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Resume Don’ts for College Students

A resume: One document to show the world—aka that potential employer—what you’re made of. The pressure is on. With a million different ways to set up resumes and a thousand different things to put on your resume it’s easy for it to go wrong. Never fear, Her Campus is here!

  • Stick to one page! While some websites may tell you that it’s okay to have more than one page, it isn’t. A friend of mine worked at one well-known organization with a major internship program and lots of entry-level hiring and noticed that any resume over one page was immediately tossed out. There is ALWAYS something that can be removed from your resume to make it all fit on one page. Beth Conyngham—President of Conyngham Partners, an executive search firm—says: “If we’re talking to college students, ABSOLUTELY stick to one page, that’s an absolute. There’s no way a college student has two pages worth of experience.” No offense, but it’s kinda true.
  • Don’t ever lie! My favorite example of a resume lie resulting in a disaster comes from the book Confessions of a Shopaholic by Sophie Kinsella, when Rebecca Bloomwood says that she can speak Finnish. Rebecca is sure no one will ever question this…but then the Bank of Helsinki happily invites her to interview with a Finnish man. Hilarity ensues in both the book and movie, but this is certainly not something any of you (or I!) would want to happen. And needless to say, Rebecca didn’t get the job. As for lying, Conyngham advises: “Don’t lie about dates especially! Don’t say you worked two summers when you only worked one. Dates are huge.” Basically don’t lie on your resume. Period.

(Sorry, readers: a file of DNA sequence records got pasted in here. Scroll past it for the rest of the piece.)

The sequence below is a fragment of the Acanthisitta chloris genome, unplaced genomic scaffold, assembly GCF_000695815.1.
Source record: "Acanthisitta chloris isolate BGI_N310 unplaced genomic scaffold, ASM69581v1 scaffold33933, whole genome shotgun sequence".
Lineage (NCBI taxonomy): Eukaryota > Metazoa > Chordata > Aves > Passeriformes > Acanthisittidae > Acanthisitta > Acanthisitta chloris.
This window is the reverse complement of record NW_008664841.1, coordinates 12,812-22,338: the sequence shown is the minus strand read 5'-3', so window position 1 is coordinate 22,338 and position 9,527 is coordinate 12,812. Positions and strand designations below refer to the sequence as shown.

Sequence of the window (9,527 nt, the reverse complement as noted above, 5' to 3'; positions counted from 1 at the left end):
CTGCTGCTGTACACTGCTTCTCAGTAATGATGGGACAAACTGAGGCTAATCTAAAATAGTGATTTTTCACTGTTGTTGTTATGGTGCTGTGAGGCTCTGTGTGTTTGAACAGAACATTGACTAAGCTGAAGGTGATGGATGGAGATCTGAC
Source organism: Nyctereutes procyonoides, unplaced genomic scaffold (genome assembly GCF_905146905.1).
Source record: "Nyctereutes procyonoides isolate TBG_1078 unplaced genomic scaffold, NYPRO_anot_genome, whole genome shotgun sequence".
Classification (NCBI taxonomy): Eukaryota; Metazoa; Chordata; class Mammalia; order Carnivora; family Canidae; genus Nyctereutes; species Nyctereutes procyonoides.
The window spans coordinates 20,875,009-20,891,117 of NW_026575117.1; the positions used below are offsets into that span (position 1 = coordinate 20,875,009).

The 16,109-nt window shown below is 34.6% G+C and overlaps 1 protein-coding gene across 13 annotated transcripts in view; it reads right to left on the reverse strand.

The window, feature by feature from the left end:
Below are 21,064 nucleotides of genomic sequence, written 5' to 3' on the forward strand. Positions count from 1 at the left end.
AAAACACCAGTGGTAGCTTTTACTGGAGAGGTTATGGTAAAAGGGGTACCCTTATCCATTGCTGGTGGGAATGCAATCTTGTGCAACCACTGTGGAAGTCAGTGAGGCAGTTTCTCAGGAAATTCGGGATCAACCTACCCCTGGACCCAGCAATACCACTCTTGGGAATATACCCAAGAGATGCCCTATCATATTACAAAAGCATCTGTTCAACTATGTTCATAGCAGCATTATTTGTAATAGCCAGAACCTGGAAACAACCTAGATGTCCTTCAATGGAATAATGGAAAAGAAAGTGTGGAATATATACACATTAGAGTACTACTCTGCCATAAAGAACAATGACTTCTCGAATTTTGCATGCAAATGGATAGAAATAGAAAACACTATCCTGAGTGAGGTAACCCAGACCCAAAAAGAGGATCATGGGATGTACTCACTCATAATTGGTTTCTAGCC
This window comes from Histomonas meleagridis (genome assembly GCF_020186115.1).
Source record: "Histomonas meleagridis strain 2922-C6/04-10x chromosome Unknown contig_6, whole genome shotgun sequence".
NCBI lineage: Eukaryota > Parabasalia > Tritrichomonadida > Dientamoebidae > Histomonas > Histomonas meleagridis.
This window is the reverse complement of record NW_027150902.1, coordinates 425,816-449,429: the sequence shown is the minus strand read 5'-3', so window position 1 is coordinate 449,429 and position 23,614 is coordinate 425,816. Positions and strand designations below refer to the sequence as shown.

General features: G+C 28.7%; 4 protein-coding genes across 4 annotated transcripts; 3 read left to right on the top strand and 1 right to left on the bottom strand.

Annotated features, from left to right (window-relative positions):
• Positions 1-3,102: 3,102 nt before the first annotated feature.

• Don’t use personal pronouns! There should never be any use of “I”, “me”, or “my” in a resume. “All third person!” Conyngham says. “No ‘I’ or ‘we’. If you’re tempted to say ‘I did this’ use ‘was responsible for.’”
  • Don’t forget to include the location and date of the jobs on your resume! While this may seem like a waste of space on your precious one page resume, employers find it absolutely necessary. “You really should have your job title, the date that you worked there, and the company and where it’s located,” Conyngham says “If you worked for a satellite office in White Plains when they are headquartered in NYC it makes a big difference.”
  • (Photo from LikeCool.com)

  • Don’t use any verbs other than action verbs! Need a refresher course in grammar? These are the ones that end in “ed.” So when you’re describing your responsibilities at your last internship say “researched law briefs” and not “researching law briefs” and certainly not “I researched law briefs.” Which leads me to my next resume don’t…
  • Don’t highlight what you hate! If you were once pre-med and are now a history major, it’s time to take off your pre-med societies and science clubs. Same goes for skills—if you are great with a certain computer program but really hate it and don’t want a job where you’re responsible for working with it, remove it from your resume. It’ll free up some space. “I had a resume one time where a guy said under hobbies ‘ersatz basketball player’ which means you’re bad at the hobby, and that’s a negative,” Conyngham recalled. “It admits that you pretty much suck. It’s trying to be humorous and you shouldn’t try to be humorous, it’s lame.” Ouch!